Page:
Nepal, Gospel Music, Tanning, Medication Misuse
Top of Mind with Julie Rose - Radio Archive, Episode 84
- Jun 18, 2015 9:00 pm
- 1:44:43 mins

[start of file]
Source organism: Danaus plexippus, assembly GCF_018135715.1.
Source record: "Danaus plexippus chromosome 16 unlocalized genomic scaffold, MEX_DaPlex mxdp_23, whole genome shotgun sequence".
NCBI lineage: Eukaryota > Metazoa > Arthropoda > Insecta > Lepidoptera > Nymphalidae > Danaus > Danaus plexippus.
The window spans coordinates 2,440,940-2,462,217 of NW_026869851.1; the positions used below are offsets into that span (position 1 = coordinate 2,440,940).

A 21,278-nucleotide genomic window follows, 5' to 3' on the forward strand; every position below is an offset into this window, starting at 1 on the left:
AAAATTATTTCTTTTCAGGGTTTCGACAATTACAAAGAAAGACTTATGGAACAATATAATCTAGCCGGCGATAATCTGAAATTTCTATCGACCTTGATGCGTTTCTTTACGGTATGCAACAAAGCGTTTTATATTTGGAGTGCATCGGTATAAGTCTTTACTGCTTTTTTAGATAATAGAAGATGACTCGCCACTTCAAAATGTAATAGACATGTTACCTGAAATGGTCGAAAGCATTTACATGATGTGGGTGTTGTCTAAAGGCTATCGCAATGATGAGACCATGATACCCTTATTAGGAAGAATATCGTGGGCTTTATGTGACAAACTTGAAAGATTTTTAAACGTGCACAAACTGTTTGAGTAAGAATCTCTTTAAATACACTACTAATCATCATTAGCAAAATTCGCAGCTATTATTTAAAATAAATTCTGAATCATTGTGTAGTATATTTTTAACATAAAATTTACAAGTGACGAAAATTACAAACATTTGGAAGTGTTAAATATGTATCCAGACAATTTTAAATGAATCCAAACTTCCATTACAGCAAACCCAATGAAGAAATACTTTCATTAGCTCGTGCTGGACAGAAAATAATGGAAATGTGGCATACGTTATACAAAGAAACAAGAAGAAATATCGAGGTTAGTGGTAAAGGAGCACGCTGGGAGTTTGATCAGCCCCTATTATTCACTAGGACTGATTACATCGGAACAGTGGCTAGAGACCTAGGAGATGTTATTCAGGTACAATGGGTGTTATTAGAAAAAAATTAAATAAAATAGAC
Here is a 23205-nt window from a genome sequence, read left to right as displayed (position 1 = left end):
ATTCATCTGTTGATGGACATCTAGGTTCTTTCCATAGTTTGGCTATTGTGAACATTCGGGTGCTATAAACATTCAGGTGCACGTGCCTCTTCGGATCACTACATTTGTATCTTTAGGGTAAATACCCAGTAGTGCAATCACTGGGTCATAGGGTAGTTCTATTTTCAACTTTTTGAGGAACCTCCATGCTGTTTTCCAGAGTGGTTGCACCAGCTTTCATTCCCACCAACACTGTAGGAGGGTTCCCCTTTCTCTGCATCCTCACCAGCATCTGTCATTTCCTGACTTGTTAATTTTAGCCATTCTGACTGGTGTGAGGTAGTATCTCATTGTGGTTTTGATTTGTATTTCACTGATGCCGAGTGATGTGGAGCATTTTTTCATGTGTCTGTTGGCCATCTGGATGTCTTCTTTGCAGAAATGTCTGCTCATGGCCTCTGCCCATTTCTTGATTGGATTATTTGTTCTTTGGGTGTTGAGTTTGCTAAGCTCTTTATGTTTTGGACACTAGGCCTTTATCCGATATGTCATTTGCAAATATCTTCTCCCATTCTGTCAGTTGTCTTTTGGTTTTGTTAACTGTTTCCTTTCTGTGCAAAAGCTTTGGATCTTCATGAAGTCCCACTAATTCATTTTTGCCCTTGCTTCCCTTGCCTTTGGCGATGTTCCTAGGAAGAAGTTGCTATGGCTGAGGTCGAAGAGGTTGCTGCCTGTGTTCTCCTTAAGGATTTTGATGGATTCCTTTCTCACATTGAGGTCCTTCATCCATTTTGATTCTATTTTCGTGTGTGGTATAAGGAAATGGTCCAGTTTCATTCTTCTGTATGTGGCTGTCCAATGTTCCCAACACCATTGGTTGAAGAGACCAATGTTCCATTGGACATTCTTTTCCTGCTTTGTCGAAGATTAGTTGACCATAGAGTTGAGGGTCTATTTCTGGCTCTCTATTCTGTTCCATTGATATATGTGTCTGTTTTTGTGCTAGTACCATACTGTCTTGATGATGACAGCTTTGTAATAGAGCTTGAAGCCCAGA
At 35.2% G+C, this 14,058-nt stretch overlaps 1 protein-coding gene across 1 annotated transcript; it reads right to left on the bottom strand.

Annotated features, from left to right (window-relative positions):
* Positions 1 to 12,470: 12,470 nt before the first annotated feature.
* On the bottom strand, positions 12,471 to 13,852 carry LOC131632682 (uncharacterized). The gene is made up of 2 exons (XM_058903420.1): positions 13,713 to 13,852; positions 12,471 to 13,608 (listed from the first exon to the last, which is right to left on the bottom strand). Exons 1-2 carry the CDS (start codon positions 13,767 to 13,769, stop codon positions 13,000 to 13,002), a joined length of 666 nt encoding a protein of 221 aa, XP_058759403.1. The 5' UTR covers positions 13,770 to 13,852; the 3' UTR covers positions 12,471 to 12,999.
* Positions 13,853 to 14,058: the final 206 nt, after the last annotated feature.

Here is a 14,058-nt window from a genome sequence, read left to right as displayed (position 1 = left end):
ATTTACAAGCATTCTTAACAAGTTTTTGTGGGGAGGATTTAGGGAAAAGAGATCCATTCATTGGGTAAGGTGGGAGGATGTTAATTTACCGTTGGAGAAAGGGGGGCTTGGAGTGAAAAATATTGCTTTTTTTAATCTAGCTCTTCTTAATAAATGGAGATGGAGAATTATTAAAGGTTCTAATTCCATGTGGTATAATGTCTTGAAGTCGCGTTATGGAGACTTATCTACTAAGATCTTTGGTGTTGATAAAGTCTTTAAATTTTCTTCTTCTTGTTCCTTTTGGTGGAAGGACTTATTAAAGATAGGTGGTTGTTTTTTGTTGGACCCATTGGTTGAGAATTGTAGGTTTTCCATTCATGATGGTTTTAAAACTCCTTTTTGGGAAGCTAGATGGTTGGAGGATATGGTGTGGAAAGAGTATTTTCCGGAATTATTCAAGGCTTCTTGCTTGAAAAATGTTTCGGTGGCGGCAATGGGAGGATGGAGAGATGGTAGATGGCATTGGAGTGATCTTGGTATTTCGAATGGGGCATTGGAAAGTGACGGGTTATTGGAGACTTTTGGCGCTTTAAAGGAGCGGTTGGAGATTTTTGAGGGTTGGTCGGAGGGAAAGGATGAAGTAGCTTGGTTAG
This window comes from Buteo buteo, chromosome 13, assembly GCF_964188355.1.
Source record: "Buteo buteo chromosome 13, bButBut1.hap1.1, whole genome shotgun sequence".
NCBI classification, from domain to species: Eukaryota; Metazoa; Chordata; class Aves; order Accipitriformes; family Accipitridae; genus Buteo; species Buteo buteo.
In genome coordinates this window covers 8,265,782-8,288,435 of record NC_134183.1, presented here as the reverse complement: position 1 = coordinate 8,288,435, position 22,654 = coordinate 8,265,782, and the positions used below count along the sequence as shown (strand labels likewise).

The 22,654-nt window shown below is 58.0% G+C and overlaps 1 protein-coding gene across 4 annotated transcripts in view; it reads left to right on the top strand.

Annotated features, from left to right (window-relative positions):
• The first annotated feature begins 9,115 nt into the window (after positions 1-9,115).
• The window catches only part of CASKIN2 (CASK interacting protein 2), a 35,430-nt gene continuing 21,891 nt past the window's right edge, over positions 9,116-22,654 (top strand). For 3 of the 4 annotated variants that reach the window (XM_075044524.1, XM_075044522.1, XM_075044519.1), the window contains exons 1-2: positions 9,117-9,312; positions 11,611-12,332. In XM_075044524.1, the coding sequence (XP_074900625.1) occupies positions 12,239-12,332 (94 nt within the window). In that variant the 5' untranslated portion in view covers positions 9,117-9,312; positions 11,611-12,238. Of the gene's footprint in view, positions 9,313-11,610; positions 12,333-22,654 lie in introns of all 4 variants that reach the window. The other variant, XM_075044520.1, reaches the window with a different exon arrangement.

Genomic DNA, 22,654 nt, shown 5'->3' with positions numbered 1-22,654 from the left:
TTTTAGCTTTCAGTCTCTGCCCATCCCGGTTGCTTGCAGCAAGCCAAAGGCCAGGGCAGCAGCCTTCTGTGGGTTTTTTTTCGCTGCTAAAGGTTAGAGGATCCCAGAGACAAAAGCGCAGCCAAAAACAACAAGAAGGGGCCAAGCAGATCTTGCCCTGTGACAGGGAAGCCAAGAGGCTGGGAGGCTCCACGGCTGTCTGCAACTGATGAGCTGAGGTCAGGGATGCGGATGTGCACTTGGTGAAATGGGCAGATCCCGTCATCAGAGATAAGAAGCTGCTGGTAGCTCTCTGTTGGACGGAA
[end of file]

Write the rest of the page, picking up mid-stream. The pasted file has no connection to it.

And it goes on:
Update on Nepal (5:25) Guest: Dr. James Mayfield is the co-founder of CHOICE Humanitarian and professor emeritus of Public Administration and Middle East studies at the University of Utah. The recovery effort in Nepal has been stymied by the remoteness of many communities in dire need of food and shelters. The mountainous terrain is a formidable barrier. Humanitarian groups also report disorganization and government bureaucracy are preventing resources from reaching those in need. Utah-based CHOICE Humanitarian has managed to rebuild key structures in some of the more remote villages with remarkable speed, using a network of employees and volunteers already on the ground when the earthquake struck. Gospel Music (20:19) Guest: Robert Darden is a professor in the department on Journalism, Public Relations and New Media in Baylor University’s College of Arts & Sciences. He is director of Baylor’s Black Gospel Music Restoration Project. A distinctly American musical legacy is quickly disappearing – gospel on vinyl. Baylor University’s Black Gospel Music Restoration Project has embarked on the world’s largest initiative to identify, acquire, digitize and catalogue the music – which will eventually find a permanent home in the Smithsonian’s new National Museum of African American History and Culture in Washington, DC. Tanning (44:14) Guest: Jay Yoo, Ph.D., is an assistant professor of Family and Consumer Sciences at Baylor and Vice President of academic affairs for the Texas Family and Consumer Sciences Association. The quintessential summer activity is also terrible for our skin. We know that. We know tanning causes skin cancer and that nearly half of all cancers are skin-related. But look at the magazine racks or the TV screen: A golden tan is still a beauty ideal, people are somehow able to pursue with gusto, despite knowing the risks. Medication Misuse (52:20) Guest: Dr. Anthony Campbell, RPh, D.O., is a Clinical Specialty Consultant with the Substance Abuse and Mental Health Services Administrated (SAMHSA) and adjunct professor in Howard University’s College of Pharmacy and College of Medicine. Drug overdoses are now the leading cause of injury deaths in the United States and are responsible for killing more people than car crashes in most states. At least half of those overdose deaths are related to prescription drugs – a trend that has more than doubled in the last 14 years. This is all from a national injury report released this week by the Robert Wood Johnson Foundation. Trans Fats in Food (1:10:48) Guest: Michael Dunn, Ph.D., chair of the department of Nutrition Sciences at Brigham Young University. The FDA announced this week that food manufacturers have three years to phase all trans fats out of their products. If there’s any microwave popcorn, frozen pizza, pie crust or frosting in your pantry, you’re probably sitting on some of this stuff the FDA now says is so bad it simply can’t be considered safe in food anymore. Urban Toilets in Haiti (1:31:08) Guest: Sebastien Tilmans has a PhD in Environmental Engineering at Stanford University and is the Co-Founder of re.source. Two-and-a-half billion people in this world lack access to adequate sanitation and about 750 million of them live in cities. The unregulated disposal of human waste creates immense health problems in populated areas. So immense, that a few years ago, the Bill and Melinda Gates Foundation launched an entire challenge dedicating to reinventing the toilet and have awarded millions of dollars in grants to people taking on the challenge.